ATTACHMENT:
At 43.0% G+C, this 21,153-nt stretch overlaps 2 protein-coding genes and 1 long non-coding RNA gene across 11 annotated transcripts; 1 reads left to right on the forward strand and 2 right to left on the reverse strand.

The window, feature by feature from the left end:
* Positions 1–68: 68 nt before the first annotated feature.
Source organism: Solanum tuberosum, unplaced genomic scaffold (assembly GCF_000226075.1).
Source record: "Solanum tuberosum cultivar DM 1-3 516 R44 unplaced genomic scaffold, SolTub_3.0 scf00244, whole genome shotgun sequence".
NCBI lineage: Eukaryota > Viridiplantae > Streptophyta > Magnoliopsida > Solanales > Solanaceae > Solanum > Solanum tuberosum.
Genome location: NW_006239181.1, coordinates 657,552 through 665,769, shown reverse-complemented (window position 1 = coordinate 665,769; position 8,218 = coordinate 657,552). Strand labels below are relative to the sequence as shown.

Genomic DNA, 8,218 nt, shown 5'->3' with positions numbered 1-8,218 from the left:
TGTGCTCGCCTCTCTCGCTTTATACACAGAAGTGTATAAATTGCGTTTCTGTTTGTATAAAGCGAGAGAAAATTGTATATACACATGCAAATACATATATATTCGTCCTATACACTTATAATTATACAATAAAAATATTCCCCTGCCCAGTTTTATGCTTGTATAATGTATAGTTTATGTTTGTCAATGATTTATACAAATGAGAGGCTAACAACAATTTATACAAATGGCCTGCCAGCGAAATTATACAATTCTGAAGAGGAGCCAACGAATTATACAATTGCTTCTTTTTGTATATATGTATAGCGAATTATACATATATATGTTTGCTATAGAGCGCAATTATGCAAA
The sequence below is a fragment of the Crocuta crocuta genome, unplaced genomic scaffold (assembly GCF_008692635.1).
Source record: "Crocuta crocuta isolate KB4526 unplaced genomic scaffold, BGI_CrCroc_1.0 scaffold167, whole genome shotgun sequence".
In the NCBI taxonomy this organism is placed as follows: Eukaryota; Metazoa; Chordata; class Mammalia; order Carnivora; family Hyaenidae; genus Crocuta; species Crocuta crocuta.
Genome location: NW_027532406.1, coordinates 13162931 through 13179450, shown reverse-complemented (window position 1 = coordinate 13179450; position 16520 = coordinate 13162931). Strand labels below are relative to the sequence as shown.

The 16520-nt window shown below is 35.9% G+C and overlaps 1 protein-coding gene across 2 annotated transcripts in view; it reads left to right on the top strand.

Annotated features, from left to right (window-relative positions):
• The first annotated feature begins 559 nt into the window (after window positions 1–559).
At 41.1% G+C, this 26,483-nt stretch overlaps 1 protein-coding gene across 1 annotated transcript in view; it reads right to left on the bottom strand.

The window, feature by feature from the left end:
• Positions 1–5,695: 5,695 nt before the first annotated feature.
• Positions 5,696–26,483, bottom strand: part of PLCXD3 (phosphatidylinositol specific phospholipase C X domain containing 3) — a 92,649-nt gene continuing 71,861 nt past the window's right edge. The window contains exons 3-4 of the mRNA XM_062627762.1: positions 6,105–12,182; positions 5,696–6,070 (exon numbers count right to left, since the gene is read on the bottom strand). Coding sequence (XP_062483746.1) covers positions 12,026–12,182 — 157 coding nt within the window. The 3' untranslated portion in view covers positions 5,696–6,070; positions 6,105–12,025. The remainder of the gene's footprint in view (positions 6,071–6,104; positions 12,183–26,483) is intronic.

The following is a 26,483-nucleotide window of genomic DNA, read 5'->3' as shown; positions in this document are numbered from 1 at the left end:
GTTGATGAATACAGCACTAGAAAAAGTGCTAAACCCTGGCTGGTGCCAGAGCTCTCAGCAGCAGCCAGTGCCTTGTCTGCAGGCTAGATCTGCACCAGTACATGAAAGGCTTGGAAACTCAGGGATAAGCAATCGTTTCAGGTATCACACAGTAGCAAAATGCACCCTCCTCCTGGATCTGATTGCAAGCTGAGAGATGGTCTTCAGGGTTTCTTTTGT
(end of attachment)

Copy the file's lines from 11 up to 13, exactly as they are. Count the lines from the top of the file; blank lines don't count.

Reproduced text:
Source record: "Crocuta crocuta isolate KB4526 unplaced genomic scaffold, BGI_CrCroc_1.0 scaffold167, whole genome shotgun sequence".
In the NCBI taxonomy this organism is placed as follows: Eukaryota; Metazoa; Chordata; class Mammalia; order Carnivora; family Hyaenidae; genus Crocuta; species Crocuta crocuta.
Genome location: NW_027532406.1, coordinates 13162931 through 13179450, shown reverse-complemented (window position 1 = coordinate 13179450; position 16520 = coordinate 13162931). Strand labels below are relative to the sequence as shown.